RE: crypto-ISSUE-16: Definition for Key Expiration [Web Cryptography API]

(Ryan is correct that neither CryptoAPI nor CNG supports expiration as a native property of keys. To the extent that it is supported in the Windows crypto stack, it is supported as a certificate property and its usage is determined by the type of key.)

There are multiple problems IMO with applying implementation semantics to keys. Firstly, as pointed out, a key may have different validity periods for different purposes. For instance, I may have two certificates for the same key - one granted by issuer1 for purpose1 and having expiration1, and the other granted by issuer2 for purpose2 having expiration2. So the validity of the key depends on the context in which I am performing the operation.

The bigger problem is that "key expiration" is not a single concept, but a set of behaviors that are linked to application semantics. Those semantics are in turn determined by the desired security goals.

In PKI, the central concern is linking of public keys to principals, so key expiration is always the concern of the party using the public key. So for signature keys, expiration is a relying-party problem. In other words, a signer who possesses a private key may technically sign with it at any time, it's just that a relying party won't accept the signature after a certain time. In fact, in the absence of timestamps, the relying party may not accept a signature after the expiration time even if the signature itself was performed within the validity period. And of course the public key would need to be usable for verification even after the key expires. Similarly, for encryption keys, it is the encryptor (a.k.a. sender) who cares about expiration. The receiver generally does not care, and in fact expects to be able to use the private key at any time to decrypt received messages.

On the other hand, many systems use expiration as a method of reducing key exposure. So in various financial applications, you may have limits such as only allowing a key to generate a certain number of signatures, or only allowing a key to authorize a certain total dollar amount of transactions. So in these cases, it would be the signer who cares about enforcing expiration, and the verifier may not care at all. 

Given how closely linked expiration is to application semantics, I fear that building any implementation semantics into such a low-level API will only serve to limit the API's applicability. Instead I believe we should leave it up to the application.

-----Original Message-----
From: Harry Halpin [] 
Sent: Wednesday, August 8, 2012 11:29 AM
To: David Dahl
Cc: Ryan Sleevi; Vijay Bharadwaj; Web Cryptography Working Group
Subject: Re: crypto-ISSUE-16: Definition for Key Expiration [Web Cryptography API]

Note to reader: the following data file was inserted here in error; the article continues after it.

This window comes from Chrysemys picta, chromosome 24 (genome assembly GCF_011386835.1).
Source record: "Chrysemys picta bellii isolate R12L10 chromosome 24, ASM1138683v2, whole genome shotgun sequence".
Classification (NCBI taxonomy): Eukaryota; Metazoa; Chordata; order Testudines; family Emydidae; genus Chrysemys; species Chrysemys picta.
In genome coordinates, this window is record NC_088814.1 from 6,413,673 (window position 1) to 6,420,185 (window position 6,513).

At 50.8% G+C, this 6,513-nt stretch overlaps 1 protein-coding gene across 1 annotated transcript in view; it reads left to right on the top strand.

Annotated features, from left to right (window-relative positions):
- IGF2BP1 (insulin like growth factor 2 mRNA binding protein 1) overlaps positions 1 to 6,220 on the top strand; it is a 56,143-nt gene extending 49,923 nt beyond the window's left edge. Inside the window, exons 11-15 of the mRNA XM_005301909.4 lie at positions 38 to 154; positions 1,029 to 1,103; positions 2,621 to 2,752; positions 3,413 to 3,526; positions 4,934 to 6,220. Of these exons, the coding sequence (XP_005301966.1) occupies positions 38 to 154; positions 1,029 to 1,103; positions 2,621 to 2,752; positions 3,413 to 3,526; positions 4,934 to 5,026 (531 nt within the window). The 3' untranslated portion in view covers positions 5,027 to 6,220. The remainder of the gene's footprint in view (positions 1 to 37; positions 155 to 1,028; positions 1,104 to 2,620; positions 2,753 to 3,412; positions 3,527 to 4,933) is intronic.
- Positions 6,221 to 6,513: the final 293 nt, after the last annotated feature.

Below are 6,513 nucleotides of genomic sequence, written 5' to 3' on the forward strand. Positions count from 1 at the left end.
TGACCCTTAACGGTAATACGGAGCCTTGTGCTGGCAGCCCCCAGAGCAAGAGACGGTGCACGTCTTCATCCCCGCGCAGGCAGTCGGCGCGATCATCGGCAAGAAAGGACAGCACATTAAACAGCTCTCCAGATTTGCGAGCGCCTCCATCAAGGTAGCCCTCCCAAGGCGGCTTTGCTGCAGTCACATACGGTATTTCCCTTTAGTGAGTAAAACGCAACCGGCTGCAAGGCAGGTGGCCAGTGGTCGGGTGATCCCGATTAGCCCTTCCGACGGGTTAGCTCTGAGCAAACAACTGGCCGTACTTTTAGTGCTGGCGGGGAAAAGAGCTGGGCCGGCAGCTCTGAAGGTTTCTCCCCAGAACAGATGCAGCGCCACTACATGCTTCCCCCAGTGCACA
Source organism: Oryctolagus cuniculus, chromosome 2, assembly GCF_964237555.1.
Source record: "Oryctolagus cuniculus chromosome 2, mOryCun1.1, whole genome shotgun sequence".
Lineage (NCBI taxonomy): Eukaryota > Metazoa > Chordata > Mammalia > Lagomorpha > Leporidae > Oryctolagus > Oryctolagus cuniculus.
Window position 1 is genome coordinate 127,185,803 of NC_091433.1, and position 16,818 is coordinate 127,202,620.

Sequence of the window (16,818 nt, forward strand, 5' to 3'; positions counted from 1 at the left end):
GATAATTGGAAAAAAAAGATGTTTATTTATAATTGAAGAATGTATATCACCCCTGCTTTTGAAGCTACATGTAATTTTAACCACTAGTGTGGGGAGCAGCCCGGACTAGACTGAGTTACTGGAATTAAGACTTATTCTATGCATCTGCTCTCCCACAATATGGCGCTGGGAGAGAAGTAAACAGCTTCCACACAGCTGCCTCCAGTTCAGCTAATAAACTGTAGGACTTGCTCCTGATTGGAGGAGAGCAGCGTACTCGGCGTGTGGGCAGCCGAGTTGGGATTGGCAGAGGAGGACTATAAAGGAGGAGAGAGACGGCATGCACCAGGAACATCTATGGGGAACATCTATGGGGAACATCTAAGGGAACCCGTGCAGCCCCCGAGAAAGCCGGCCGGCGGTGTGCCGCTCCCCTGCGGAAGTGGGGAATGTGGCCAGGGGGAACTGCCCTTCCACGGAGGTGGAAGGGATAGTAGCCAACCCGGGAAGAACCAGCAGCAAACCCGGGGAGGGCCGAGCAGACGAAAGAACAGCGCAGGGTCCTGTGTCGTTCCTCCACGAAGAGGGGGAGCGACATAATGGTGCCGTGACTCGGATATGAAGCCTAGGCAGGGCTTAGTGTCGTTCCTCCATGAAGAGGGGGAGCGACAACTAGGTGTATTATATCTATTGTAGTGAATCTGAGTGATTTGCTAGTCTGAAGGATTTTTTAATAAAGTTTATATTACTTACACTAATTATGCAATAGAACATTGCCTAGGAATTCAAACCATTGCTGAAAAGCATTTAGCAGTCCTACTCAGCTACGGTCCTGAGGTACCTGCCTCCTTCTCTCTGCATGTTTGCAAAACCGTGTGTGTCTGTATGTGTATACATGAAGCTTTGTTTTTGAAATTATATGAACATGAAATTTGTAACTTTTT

On 08/08/2012 05:46 PM, David Dahl wrote:
> ----- Original Message -----
>> From: "Ryan Sleevi" <>
>> To: "Web Cryptography Working Group" <>
>> Cc: "David Dahl" <>, "Vijay Bharadwaj" 
>> <>
>> Sent: Sunday, August 5, 2012 11:53:23 PM
>> Subject: Re: crypto-ISSUE-16: Definition for Key Expiration [Web 
>> Cryptography API]
>> David, you initially scoped key expiration, so I was hoping you could 
>> explain a bit more of the use case and how you see it working.
> (I missed this email as it was filed in a rarely-looked-at email 
> folder of mine for some reason...)
> I assume it is (of course optionally) good practice to set a time limit on a public key in the same way many users set a time limit on a PGP keypair. I may be wrong about this being a good practice. It seems like an optional restriction some app developers might have. The only use case I have is making keys inoperable after some time period might be a safety mechanism whereby an attacker who has snatched the key material cannot use it.

Precisely, I think having a non-app dependent mechanism in this regard would be a big +1 for reliability for many users/developers.
> cheers,
> David
>> Vijay, you provided the example of a key that can no longer be used 
>> for signing, so I was hoping you could explain a bit more.
>> While it is "easy" to say that expiration info reflects whatever is 
>> in the associated certificate, it's not a guarantee that there will 
>> even BE an associated certificate (eg: crypto-ISSUE-15, symmetric 
>> keys, ephemeral key pairs). It's also not clear what the validity 
>> period would be if the user has two certificates with either 
>> overlapping times (is it the union of the two validity periods?) or 
>> non-overlapping times (is it the min max? Whichever period is current 
>> for Now? Something else?)
>> I will note that PKCS#11 (Linux/Mozilla) exposes this information via 
>> CKA_START_DATE and CKA_END_DATE on Key objects, as optional, 
>> non-normative parameters. Similarly, CSSM_KEYHEADER (OS X) defines 
>> startDate and endDate as the effective dates of the keys. I didn't 
>> see anything equivalent in CryptoAPI or CNG (under Key Storage 
>> Property Identifiers), however, so I'm not sure how universal this 
>> concept is.

Received on Tuesday, 14 August 2012 16:32:40 UTC